There have been a lot of discussions around unlimited data offers, with many analysts arguing that they were unsustainable and that operators needed to create more differentiated and value-based offers. Swisscom has actually been using speed as the differentiating value whilst offering unlimited data on LTE – with its Infinity tariffs launched in July 2012. Based on the fact that the value of speed is easier for customers to grasp than data volumes, this approach gives customers the worry-free “unlimited data” that they like, whilst still differentiating to optimize revenue. As a result, Swisscom has seen its overall ARPU grow, although it initially declined its market share is increasingly growing. KPN Holland are packaging speed as the main promoted value of LTE. It enables them to create differentiated packages where speed is used to create perceptible value – and encourage customers to upgrade to higher tiers and 3G customers to switch to LTE for a premium.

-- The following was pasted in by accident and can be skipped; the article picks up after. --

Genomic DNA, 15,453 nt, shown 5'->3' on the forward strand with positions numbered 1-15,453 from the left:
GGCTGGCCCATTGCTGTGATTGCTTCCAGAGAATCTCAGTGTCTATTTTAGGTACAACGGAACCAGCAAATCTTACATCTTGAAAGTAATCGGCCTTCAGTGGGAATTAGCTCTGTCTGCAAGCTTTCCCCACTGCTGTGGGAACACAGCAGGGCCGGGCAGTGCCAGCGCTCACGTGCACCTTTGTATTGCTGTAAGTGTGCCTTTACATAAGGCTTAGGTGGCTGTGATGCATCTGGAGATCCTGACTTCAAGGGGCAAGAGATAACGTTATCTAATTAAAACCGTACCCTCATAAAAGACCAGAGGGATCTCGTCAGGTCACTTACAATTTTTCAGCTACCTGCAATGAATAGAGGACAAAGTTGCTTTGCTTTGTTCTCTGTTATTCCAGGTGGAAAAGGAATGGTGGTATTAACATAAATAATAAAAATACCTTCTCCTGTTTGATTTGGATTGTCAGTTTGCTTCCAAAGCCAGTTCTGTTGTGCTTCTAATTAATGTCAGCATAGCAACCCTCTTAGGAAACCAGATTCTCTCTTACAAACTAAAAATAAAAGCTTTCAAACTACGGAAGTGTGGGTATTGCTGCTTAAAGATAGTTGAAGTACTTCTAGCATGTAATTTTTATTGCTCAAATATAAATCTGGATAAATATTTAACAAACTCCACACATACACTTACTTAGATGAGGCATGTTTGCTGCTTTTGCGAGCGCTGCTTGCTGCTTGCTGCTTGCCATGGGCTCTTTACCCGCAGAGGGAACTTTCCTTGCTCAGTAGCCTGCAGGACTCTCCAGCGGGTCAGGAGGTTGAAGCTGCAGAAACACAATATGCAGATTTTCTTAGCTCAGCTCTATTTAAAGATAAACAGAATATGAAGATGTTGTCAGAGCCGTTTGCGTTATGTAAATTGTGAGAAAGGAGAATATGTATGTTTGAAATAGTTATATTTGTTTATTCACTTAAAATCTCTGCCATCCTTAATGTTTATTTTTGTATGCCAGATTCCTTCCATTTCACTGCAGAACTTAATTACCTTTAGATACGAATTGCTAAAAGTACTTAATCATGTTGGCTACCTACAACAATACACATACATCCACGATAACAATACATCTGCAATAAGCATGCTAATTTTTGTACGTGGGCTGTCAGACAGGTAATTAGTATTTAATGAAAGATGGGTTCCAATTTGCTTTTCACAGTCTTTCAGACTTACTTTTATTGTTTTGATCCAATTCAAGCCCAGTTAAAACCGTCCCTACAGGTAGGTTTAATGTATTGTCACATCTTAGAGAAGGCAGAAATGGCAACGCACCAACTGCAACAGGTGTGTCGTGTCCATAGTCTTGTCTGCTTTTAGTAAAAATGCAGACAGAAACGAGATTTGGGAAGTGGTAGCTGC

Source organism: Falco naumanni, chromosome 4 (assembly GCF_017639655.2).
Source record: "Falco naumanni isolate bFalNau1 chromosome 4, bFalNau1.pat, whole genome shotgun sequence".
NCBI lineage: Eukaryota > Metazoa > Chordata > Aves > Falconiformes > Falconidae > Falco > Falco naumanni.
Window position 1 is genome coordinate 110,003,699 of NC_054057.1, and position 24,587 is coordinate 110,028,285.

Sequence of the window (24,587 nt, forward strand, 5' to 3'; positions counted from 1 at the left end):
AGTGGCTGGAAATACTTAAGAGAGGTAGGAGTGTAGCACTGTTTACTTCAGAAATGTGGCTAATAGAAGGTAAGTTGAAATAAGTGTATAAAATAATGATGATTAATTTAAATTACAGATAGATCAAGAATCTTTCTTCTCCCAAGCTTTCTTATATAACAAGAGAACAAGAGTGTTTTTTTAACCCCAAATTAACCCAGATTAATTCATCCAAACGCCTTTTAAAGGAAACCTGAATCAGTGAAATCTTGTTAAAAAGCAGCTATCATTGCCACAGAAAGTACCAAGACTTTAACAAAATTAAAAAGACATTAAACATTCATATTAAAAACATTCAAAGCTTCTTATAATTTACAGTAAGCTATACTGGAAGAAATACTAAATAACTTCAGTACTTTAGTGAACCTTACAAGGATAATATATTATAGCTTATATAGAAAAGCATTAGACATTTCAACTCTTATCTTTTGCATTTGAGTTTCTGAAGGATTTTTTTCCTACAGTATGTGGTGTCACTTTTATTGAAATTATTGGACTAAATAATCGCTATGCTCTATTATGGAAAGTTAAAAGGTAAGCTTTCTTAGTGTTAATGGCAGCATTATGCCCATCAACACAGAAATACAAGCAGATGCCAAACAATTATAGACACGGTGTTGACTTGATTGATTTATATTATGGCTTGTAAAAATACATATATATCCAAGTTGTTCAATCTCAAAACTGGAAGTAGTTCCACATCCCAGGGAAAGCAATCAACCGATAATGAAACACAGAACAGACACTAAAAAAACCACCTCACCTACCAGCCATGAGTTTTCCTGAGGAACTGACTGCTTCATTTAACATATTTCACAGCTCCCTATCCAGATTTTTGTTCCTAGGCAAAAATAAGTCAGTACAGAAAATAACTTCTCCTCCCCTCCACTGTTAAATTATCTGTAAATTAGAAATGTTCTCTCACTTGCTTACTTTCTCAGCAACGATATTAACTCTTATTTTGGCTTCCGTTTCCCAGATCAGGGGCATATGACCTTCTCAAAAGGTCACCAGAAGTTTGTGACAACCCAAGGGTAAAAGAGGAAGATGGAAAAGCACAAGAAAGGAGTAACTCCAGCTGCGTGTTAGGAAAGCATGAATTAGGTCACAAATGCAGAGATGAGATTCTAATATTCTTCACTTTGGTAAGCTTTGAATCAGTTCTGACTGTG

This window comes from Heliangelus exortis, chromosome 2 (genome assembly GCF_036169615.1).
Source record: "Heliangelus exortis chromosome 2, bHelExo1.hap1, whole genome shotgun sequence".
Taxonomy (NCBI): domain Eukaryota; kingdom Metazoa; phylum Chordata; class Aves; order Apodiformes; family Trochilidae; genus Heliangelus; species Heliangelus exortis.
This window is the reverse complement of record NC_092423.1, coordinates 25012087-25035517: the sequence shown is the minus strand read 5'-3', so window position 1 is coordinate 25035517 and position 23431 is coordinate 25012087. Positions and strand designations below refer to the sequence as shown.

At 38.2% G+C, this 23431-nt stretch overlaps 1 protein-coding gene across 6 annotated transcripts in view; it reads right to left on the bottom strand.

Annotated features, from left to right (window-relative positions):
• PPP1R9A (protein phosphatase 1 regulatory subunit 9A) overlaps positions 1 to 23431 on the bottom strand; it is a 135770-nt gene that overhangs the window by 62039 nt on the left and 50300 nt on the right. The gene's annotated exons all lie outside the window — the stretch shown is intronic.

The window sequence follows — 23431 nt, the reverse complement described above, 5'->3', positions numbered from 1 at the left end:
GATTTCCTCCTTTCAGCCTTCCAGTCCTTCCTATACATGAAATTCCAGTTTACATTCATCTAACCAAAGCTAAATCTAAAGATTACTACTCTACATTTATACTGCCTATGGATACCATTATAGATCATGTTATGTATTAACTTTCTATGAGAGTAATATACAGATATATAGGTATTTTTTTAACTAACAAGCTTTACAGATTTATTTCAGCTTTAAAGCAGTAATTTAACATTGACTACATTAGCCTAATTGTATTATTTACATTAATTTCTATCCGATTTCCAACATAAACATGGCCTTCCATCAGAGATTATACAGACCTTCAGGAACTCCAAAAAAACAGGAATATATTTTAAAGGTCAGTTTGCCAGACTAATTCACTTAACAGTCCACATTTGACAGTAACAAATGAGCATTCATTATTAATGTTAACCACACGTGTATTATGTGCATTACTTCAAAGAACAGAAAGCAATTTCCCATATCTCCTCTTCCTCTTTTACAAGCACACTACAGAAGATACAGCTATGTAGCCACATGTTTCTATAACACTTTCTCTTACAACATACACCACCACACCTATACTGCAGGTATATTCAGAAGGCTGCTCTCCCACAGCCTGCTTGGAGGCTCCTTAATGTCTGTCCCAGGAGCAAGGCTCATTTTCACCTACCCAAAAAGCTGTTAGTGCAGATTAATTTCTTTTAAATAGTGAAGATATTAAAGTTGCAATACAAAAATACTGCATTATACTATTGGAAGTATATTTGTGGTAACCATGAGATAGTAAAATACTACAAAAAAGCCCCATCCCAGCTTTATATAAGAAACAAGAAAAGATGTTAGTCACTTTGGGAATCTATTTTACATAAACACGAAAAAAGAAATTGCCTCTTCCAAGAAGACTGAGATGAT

3 Austria follows the same strategy as Swisscom with its Hello and Hello Europe tariffs that include unlimited data with differentiated speeds and mobile TV channels. However, whilst offering unlimited data, both Swisscom and 3 Austria restrict the speed to 64Kbit/s once a certain amount of data is consumed; 3 Austria clearly highlights this to its customers and shows for each tariff the full speed data volume in addition to the maximum download and upload speeds. However, 3 Austria also offers a premium package with unlimited and unthrottled data speed.Mobile US for instance offers high speed data volume tiers with its “Simple Choice” plans and then throttles to 2G data speed once the high speed data allowance is exceeded, until the next billing cycle. In effect, this approach is equivalent to offering unlimited data to customers at differing speeds. Orange France also throttles the speed when the data allowance is exceeded. Optus in Australia automatically moves customers to the next tier for the rest of the month. AT&T sends data usage alerts to its customers and then charges when they go over their allowance.